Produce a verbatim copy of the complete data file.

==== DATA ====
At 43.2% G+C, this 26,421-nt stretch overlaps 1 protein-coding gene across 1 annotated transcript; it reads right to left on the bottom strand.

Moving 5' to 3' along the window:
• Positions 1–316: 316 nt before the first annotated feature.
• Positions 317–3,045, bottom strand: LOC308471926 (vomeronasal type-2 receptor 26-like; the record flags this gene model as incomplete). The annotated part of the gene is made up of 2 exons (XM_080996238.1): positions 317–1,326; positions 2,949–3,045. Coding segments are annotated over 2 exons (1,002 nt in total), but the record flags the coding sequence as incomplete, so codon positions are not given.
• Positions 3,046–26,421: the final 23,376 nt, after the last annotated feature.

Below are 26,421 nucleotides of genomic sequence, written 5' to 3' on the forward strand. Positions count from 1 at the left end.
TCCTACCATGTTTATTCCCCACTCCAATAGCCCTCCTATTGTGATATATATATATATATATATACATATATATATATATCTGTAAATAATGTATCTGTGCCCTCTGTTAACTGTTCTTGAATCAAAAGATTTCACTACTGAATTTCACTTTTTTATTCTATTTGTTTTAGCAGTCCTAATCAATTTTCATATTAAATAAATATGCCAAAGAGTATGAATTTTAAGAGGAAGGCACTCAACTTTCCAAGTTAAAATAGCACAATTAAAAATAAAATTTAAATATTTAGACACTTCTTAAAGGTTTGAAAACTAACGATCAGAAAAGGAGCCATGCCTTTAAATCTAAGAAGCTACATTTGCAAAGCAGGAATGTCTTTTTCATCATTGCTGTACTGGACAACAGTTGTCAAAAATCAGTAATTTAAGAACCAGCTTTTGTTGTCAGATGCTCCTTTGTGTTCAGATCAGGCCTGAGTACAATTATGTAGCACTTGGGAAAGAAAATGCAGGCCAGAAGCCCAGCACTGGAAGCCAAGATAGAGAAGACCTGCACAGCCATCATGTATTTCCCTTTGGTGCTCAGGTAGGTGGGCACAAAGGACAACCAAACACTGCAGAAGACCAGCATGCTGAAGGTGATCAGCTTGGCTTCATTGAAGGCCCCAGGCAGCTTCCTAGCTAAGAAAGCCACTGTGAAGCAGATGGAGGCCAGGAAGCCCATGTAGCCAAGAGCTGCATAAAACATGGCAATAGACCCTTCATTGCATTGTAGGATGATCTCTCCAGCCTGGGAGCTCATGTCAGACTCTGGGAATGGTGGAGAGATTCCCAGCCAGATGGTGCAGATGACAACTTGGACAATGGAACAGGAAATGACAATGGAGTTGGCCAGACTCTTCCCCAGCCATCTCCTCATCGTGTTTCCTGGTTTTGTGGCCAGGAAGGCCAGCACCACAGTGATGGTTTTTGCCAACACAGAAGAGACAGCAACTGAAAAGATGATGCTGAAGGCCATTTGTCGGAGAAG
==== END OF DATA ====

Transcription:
At 43.2% G+C, this 26,421-nt stretch overlaps 1 protein-coding gene across 1 annotated transcript; it reads right to left on the bottom strand.

Moving 5' to 3' along the window:
• Positions 1–316: 316 nt before the first annotated feature.
• Positions 317–3,045, bottom strand: LOC308471926 (vomeronasal type-2 receptor 26-like; the record flags this gene model as incomplete). The annotated part of the gene is made up of 2 exons (XM_080996238.1): positions 317–1,326; positions 2,949–3,045. Coding segments are annotated over 2 exons (1,002 nt in total), but the record flags the coding sequence as incomplete, so codon positions are not given.
• Positions 3,046–26,421: the final 23,376 nt, after the last annotated feature.

Below are 26,421 nucleotides of genomic sequence, written 5' to 3' on the forward strand. Positions count from 1 at the left end.
TCCTACCATGTTTATTCCCCACTCCAATAGCCCTCCTATTGTGATATATATATATATATATATACATATATATATATATCTGTAAATAATGTATCTGTGCCCTCTGTTAACTGTTCTTGAATCAAAAGATTTCACTACTGAATTTCACTTTTTTATTCTATTTGTTTTAGCAGTCCTAATCAATTTTCATATTAAATAAATATGCCAAAGAGTATGAATTTTAAGAGGAAGGCACTCAACTTTCCAAGTTAAAATAGCACAATTAAAAATAAAATTTAAATATTTAGACACTTCTTAAAGGTTTGAAAACTAACGATCAGAAAAGGAGCCATGCCTTTAAATCTAAGAAGCTACATTTGCAAAGCAGGAATGTCTTTTTCATCATTGCTGTACTGGACAACAGTTGTCAAAAATCAGTAATTTAAGAACCAGCTTTTGTTGTCAGATGCTCCTTTGTGTTCAGATCAGGCCTGAGTACAATTATGTAGCACTTGGGAAAGAAAATGCAGGCCAGAAGCCCAGCACTGGAAGCCAAGATAGAGAAGACCTGCACAGCCATCATGTATTTCCCTTTGGTGCTCAGGTAGGTGGGCACAAAGGACAACCAAACACTGCAGAAGACCAGCATGCTGAAGGTGATCAGCTTGGCTTCATTGAAGGCCCCAGGCAGCTTCCTAGCTAAGAAAGCCACTGTGAAGCAGATGGAGGCCAGGAAGCCCATGTAGCCAAGAGCTGCATAAAACATGGCAATAGACCCTTCATTGCATTGTAGGATGATCTCTCCAGCCTGGGAGCTCATGTCAGACTCTGGGAATGGTGGAGAGATTCCCAGCCAGATGGTGCAGATGACAACTTGGACAATGGAACAGGAAATGACAATGGAGTTGGCCAGACTCTTCCCCAGCCATCTCCTCATCGTGTTTCCTGGTTTTGTGGCCAGGAAGGCCAGCACCACAGTGATGGTTTTTGCCAACACAGAAGAGACAGCAACTGAAAAGATGATGCTGAAGGCCATTTGTCGGAGAAG